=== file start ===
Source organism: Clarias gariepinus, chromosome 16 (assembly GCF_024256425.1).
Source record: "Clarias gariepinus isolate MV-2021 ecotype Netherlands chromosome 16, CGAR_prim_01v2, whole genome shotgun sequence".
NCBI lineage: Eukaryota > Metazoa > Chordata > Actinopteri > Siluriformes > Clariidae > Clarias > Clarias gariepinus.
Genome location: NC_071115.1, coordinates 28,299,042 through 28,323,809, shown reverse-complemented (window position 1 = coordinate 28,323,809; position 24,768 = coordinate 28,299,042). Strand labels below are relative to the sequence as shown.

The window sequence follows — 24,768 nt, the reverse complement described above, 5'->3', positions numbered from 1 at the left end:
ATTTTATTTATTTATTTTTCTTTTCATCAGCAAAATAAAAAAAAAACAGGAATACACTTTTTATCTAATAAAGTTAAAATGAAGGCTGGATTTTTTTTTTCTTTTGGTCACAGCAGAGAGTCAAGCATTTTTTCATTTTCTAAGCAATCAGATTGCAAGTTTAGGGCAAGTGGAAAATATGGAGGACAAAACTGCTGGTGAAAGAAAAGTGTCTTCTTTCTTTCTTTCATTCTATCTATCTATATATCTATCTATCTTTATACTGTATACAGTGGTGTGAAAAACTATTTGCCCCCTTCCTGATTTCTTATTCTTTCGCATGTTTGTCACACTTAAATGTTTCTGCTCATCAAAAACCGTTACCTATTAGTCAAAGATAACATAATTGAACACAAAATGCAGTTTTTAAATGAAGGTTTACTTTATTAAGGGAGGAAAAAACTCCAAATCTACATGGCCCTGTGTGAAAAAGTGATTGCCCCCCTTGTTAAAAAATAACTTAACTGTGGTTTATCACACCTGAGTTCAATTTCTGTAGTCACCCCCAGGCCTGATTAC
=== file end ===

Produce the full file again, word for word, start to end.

Source organism: Clarias gariepinus, chromosome 16 (assembly GCF_024256425.1).
Source record: "Clarias gariepinus isolate MV-2021 ecotype Netherlands chromosome 16, CGAR_prim_01v2, whole genome shotgun sequence".
NCBI lineage: Eukaryota > Metazoa > Chordata > Actinopteri > Siluriformes > Clariidae > Clarias > Clarias gariepinus.
Genome location: NC_071115.1, coordinates 28,299,042 through 28,323,809, shown reverse-complemented (window position 1 = coordinate 28,323,809; position 24,768 = coordinate 28,299,042). Strand labels below are relative to the sequence as shown.

The window sequence follows — 24,768 nt, the reverse complement described above, 5'->3', positions numbered from 1 at the left end:
ATTTTATTTATTTATTTTTCTTTTCATCAGCAAAATAAAAAAAAAACAGGAATACACTTTTTATCTAATAAAGTTAAAATGAAGGCTGGATTTTTTTTTTCTTTTGGTCACAGCAGAGAGTCAAGCATTTTTTCATTTTCTAAGCAATCAGATTGCAAGTTTAGGGCAAGTGGAAAATATGGAGGACAAAACTGCTGGTGAAAGAAAAGTGTCTTCTTTCTTTCTTTCATTCTATCTATCTATATATCTATCTATCTTTATACTGTATACAGTGGTGTGAAAAACTATTTGCCCCCTTCCTGATTTCTTATTCTTTCGCATGTTTGTCACACTTAAATGTTTCTGCTCATCAAAAACCGTTACCTATTAGTCAAAGATAACATAATTGAACACAAAATGCAGTTTTTAAATGAAGGTTTACTTTATTAAGGGAGGAAAAAACTCCAAATCTACATGGCCCTGTGTGAAAAAGTGATTGCCCCCCTTGTTAAAAAATAACTTAACTGTGGTTTATCACACCTGAGTTCAATTTCTGTAGTCACCCCCAGGCCTGATTAC